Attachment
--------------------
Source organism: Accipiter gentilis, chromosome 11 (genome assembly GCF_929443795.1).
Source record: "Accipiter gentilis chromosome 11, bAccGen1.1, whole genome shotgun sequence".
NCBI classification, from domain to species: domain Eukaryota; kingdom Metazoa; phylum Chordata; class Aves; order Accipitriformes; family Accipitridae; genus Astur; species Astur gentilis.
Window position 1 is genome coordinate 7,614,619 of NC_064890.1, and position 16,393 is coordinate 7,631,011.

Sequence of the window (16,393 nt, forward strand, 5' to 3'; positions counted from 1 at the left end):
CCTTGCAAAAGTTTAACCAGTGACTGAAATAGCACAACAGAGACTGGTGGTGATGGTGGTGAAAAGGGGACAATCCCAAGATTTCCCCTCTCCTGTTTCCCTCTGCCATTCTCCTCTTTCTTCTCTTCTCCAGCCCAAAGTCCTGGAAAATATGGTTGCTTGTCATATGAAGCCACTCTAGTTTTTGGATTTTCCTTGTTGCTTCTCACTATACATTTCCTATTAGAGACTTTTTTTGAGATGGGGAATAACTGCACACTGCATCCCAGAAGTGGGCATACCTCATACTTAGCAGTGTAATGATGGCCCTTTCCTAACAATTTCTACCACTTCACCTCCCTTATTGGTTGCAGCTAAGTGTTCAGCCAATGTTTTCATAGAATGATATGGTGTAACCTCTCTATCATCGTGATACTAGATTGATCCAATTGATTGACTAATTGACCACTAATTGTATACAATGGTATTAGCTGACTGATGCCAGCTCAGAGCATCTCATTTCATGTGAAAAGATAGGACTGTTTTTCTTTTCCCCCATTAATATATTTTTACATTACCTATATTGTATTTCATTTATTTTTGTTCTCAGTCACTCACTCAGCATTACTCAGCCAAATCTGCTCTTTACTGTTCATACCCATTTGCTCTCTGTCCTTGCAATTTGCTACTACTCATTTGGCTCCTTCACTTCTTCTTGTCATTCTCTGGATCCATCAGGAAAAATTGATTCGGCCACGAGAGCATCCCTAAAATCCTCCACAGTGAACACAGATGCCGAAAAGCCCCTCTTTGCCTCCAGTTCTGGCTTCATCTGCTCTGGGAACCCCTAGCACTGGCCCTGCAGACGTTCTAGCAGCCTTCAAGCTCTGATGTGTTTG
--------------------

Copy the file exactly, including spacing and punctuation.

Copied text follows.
Source organism: Accipiter gentilis, chromosome 11 (genome assembly GCF_929443795.1).
Source record: "Accipiter gentilis chromosome 11, bAccGen1.1, whole genome shotgun sequence".
NCBI classification, from domain to species: domain Eukaryota; kingdom Metazoa; phylum Chordata; class Aves; order Accipitriformes; family Accipitridae; genus Astur; species Astur gentilis.
Window position 1 is genome coordinate 7,614,619 of NC_064890.1, and position 16,393 is coordinate 7,631,011.

Sequence of the window (16,393 nt, forward strand, 5' to 3'; positions counted from 1 at the left end):
CCTTGCAAAAGTTTAACCAGTGACTGAAATAGCACAACAGAGACTGGTGGTGATGGTGGTGAAAAGGGGACAATCCCAAGATTTCCCCTCTCCTGTTTCCCTCTGCCATTCTCCTCTTTCTTCTCTTCTCCAGCCCAAAGTCCTGGAAAATATGGTTGCTTGTCATATGAAGCCACTCTAGTTTTTGGATTTTCCTTGTTGCTTCTCACTATACATTTCCTATTAGAGACTTTTTTTGAGATGGGGAATAACTGCACACTGCATCCCAGAAGTGGGCATACCTCATACTTAGCAGTGTAATGATGGCCCTTTCCTAACAATTTCTACCACTTCACCTCCCTTATTGGTTGCAGCTAAGTGTTCAGCCAATGTTTTCATAGAATGATATGGTGTAACCTCTCTATCATCGTGATACTAGATTGATCCAATTGATTGACTAATTGACCACTAATTGTATACAATGGTATTAGCTGACTGATGCCAGCTCAGAGCATCTCATTTCATGTGAAAAGATAGGACTGTTTTTCTTTTCCCCCATTAATATATTTTTACATTACCTATATTGTATTTCATTTATTTTTGTTCTCAGTCACTCACTCAGCATTACTCAGCCAAATCTGCTCTTTACTGTTCATACCCATTTGCTCTCTGTCCTTGCAATTTGCTACTACTCATTTGGCTCCTTCACTTCTTCTTGTCATTCTCTGGATCCATCAGGAAAAATTGATTCGGCCACGAGAGCATCCCTAAAATCCTCCACAGTGAACACAGATGCCGAAAAGCCCCTCTTTGCCTCCAGTTCTGGCTTCATCTGCTCTGGGAACCCCTAGCACTGGCCCTGCAGACGTTCTAGCAGCCTTCAAGCTCTGATGTGTTTG